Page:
Eugene N. St.Clair
Throughout his career in Human Factors (HF) and Human Systems Integration (HSI), Gene St.Clair has provided his clients with services ranging from strategic planning, requirements definition, test & evaluation, product design and usability, and systems engineering.
Mr. St.Clair performed new and legacy vessel surveys to generate initial requirements for the U.S. Coast Guard Offshore Patrol Cutter program. These requirements included small boat launch and recovery, communications systems, bridge design, weapons system safety, habitability, and damage and fire control. He has provided human factors expertise in the design of sonar display consoles for mine countermeasures ships, as well as, examined manning requirements for underwater unmanned vehicle launch and recovery for the U.S. Navy Littoral Combat Ship (LCS). In addition, he participated in the LCS Mission Module integration for both HSI planning and subject matter expertise.
In addition to his work with unmanned underwater vehicles, Mr. St.Clair examined the potential impacts of Unmanned Aerial Systems (UAS) in the National Airspace System (NAS) and provided both a quick look report, literature review, and draft HSI issues assessment to the Federal Aviation Administration (FAA). This work documented potential impacts of UAS integration as seen by the Air Traffic Control (ATC) component of the NAS.
As an aviation enthusiast and avid pilot, Mr. St.Clair has had the pleasure of providing Human Factors expertise on several airborne platforms throughout his career. He was the HF lead for the U.S Navy MH-60R supporting the Patuxent River Naval Air Station Crew Systems Division and HX-21 Rotary Wing Squadron. Later he transitioned this expertise in support of the H-60S Organic Airborne Mine Countermeasures Program. While supporting these programs he provided expertise in Human Factors, anthropometry, emergency egress, night vision, display design, and cognitive workload testing.
His background in aerospace engineering, avionics engineering, and human factors psychology built a foundation to support the U.S. Navy combat avionics directorate and serve as a liaison between government and industry stakeholders during the development of Controller-Pilot Data Link Communications (CPDLC) and the implementation of Reduced Vertical Separation Minimums (RVSM) equipage criteria in the North Atlantic.
He has also had the opportunity to test novel designs in a microgravity environment aboard NASA’s KC-130 “Weightless Wonder V” where he and a team of peers conducted usability testing on a new tool design for use during astronaut extravehicular activity.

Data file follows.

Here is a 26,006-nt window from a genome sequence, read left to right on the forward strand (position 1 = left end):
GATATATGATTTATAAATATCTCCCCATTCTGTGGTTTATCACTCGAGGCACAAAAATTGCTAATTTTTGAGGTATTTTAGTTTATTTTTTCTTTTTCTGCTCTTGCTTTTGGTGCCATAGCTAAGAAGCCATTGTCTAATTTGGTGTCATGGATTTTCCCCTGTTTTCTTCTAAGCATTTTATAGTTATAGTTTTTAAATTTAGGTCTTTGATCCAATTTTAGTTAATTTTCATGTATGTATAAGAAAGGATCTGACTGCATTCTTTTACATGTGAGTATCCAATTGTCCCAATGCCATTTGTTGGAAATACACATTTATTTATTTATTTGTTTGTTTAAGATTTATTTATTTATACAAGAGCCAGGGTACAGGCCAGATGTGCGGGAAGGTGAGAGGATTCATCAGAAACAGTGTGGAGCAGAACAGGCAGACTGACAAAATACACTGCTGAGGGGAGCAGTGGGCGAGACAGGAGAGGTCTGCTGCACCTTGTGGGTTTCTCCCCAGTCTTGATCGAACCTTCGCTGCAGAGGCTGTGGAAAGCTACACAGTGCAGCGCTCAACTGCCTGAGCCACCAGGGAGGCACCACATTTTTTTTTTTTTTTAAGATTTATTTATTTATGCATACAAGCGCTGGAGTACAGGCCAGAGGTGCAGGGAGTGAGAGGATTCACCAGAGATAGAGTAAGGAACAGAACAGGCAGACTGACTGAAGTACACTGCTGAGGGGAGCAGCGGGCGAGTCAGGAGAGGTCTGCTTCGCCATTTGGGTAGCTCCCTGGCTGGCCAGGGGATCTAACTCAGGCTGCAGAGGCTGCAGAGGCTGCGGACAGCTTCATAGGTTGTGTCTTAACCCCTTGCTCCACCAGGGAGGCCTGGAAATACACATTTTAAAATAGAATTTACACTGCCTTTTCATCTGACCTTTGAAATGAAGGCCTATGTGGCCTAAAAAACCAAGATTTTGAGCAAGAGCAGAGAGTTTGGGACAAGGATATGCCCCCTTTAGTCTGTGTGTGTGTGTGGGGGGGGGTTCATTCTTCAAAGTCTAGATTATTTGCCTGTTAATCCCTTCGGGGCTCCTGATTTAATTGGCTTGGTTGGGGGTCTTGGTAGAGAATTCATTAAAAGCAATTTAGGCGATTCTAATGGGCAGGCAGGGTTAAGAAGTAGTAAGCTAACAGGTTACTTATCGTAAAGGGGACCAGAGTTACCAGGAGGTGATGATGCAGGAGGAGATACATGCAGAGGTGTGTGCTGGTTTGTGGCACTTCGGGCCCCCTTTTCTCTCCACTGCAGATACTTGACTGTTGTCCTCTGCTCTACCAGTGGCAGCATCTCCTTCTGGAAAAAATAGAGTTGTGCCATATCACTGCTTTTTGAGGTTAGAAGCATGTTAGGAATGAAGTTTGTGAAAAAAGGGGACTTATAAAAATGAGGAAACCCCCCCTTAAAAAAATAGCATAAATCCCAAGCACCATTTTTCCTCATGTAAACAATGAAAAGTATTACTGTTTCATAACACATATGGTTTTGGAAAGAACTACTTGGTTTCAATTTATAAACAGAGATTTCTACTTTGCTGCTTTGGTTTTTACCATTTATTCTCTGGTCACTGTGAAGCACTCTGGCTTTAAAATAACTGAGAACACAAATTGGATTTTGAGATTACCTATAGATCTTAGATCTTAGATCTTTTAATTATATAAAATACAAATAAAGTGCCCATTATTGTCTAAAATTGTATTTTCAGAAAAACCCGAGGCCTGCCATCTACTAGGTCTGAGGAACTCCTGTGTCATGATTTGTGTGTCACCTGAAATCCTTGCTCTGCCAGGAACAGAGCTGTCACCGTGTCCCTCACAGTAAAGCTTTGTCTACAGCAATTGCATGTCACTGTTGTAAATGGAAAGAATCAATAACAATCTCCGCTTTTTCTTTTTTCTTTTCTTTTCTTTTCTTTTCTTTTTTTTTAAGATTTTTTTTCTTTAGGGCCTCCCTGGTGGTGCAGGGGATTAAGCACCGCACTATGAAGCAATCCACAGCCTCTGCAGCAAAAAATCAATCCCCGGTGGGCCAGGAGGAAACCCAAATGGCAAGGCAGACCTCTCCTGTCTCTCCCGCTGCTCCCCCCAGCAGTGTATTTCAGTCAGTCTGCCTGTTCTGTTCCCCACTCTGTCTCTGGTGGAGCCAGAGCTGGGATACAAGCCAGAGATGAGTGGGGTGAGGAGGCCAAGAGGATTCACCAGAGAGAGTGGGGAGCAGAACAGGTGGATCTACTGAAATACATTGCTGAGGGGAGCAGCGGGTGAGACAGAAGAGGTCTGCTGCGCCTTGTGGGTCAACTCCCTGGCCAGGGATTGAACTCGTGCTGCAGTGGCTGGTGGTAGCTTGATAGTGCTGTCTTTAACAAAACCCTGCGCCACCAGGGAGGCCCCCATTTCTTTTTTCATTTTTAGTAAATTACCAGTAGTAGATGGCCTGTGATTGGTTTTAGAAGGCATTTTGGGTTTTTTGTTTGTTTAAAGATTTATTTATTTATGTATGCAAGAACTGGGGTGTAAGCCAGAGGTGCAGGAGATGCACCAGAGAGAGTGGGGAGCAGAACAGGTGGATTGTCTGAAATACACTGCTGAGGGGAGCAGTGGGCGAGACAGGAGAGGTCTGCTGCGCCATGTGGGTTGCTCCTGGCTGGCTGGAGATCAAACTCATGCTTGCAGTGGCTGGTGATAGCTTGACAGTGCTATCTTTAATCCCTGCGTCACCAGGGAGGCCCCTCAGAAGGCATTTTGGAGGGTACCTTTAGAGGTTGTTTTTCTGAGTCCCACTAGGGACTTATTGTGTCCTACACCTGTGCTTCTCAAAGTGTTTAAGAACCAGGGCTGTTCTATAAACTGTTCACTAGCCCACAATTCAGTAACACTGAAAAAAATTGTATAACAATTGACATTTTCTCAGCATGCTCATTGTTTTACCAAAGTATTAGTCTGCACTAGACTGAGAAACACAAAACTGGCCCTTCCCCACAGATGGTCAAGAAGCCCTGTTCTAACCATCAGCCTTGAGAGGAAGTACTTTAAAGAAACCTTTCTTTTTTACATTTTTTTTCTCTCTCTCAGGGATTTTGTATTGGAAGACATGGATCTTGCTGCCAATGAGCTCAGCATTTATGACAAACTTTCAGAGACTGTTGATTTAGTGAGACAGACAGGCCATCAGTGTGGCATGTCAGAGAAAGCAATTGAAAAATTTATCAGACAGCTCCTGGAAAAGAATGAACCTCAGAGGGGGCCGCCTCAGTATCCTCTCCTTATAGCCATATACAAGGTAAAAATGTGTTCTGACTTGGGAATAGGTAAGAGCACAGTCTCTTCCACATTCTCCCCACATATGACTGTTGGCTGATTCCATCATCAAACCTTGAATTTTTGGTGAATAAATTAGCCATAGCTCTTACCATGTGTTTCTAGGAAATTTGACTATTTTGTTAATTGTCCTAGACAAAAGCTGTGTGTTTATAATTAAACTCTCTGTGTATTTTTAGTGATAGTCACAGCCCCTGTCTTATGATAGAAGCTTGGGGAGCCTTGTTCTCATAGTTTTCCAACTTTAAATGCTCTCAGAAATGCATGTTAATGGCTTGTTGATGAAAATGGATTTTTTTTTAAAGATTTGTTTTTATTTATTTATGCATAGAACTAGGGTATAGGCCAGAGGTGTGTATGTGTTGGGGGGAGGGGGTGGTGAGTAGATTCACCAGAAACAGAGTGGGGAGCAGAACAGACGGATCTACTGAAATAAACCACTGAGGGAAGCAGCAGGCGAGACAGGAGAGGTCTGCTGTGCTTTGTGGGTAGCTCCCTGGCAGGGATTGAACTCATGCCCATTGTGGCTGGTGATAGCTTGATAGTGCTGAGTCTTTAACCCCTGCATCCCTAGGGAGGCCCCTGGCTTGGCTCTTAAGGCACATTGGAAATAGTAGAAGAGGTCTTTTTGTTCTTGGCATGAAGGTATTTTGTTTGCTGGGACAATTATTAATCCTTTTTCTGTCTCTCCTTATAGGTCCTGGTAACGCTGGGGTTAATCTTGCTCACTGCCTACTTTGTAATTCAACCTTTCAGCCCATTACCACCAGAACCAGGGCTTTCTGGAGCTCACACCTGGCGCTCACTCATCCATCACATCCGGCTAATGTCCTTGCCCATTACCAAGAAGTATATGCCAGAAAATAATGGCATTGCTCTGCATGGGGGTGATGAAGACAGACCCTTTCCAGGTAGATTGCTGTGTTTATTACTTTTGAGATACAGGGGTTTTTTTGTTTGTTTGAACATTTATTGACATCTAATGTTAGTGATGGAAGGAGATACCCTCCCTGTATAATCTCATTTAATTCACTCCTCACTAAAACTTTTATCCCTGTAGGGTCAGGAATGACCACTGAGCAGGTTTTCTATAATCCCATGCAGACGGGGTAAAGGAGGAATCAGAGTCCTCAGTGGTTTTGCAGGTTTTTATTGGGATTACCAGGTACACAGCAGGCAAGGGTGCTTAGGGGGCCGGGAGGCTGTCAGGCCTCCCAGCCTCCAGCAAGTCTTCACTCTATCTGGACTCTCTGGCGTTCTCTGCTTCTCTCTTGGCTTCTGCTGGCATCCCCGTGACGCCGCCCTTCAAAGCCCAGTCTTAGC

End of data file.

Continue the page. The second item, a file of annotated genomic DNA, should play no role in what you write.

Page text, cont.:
Command, Control, Communications, Computers, Intelligence, Surveillance and Reconnaissance (C4ISR)
Throughout his career, Mr. St.Clair has had the opportunity to continuously participate in the evolution of C4ISR systems and their respective user interfaces. This work has included not only aircraft, ship, and unmanned systems interface design, but has extended to large-scale command center operations such as the U.S. Coast Guard Interagency Operations Centers (IOC) and information management suites (IOC WatchKeeper). In this capacity he has assisted the integration of data fusion capabilities and informed display design. This display design includes symbology, labeling, color, task flows, information presentation, cognitive workload testing, and usability analysis.
Mr. St.Clair currently provides strategic planning support to the FAA Human Factors Division for NextGen research planning. In this capacity, he coordinates stakeholder inputs across the agency in an effort to align strategic research objectives, activities, and desired outcomes.
Human Systems Integration
Throughout his career, Mr. St.Clair facilitated the adoption of HSI from the very strategic to the very tactical levels of program management. He has authored several Human Systems Integration Plans (HSIPs) for the U.S. Navy, U.S. Coast Guard, and the FAA. These HSIPs serve as key communication tools to capture and then execute all HSI activities required to successfully acquire new systems and account for all critical human considerations.